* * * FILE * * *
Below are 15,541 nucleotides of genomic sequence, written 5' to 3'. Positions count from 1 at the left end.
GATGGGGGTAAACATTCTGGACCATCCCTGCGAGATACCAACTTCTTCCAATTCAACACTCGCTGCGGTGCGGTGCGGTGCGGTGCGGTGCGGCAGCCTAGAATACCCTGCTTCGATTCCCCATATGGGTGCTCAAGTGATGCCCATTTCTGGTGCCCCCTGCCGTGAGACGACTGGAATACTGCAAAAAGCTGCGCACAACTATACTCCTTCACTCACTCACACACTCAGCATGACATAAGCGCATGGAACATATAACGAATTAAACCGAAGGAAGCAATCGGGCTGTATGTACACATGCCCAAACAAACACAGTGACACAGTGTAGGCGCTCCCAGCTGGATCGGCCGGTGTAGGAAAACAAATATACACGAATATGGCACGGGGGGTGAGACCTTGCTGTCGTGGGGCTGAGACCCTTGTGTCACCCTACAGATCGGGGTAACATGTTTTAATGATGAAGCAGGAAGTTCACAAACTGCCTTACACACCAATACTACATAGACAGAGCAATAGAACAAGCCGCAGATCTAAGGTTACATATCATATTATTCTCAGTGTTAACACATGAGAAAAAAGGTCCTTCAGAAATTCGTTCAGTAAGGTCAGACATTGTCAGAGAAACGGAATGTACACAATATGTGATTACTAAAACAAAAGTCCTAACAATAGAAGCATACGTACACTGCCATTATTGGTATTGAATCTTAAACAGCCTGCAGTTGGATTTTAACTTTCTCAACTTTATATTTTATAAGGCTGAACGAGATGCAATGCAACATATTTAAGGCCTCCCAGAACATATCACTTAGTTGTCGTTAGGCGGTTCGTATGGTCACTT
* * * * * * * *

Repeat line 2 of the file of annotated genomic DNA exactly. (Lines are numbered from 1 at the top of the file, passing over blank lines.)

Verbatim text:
GATGGGGGTAAACATTCTGGACCATCCCTGCGAGATACCAACTTCTTCCAATTCAACACTCGCTGCGGTGCGGTGCGGTGCGGTGCGGTGCGGCAGCCTAGAATACCCTGCTTCGATTCCCCATATGGGTGCTCAAGTGATGCCCATTTCTGGTGCCCCCTGCCGTGAGACGACTGGAATACTGCAAAAAGCTGCGCACAACTATACTCCTTCACTCACTCACACACTCAGCATGACATAAGCGCATGGAACATATAACGAATTAAACCGAAGGAAGCAATCGGGCTGTATGTACACATGCCCAAACAAACACAGTGACACAGTGTAGGCGCTCCCAGCTGGATCGGCCGGTGTAGGAAAACAAATATACACGAATATGGCACGGGGGGTGAGACCTTGCTGTCGTGGGGCTGAGACCCTTGTGTCACCCTACAGATCGGGGTAACATGTTTTAATGATGAAGCAGGAAGTTCACAAACTGCCTTACACACCAATACTACATAGACAGAGCAATAGAACAAGCCGCAGATCTAAGGTTACATATCATATTATTCTCAGTGTTAACACATGAGAAAAAAGGTCCTTCAGAAATTCGTTCAGTAAGGTCAGACATTGTCAGAGAAACGGAATGTACACAATATGTGATTACTAAAACAAAAGTCCTAACAATAGAAGCATACGTACACTGCCATTATTGGTATTGAATCTTAAACAGCCTGCAGTTGGATTTTAACTTTCTCAACTTTATATTTTATAAGGCTGAACGAGATGCAATGCAACATATTTAAGGCCTCCCAGAACATATCACTTAGTTGTCGTTAGGCGGTTCGTATGGTCACTT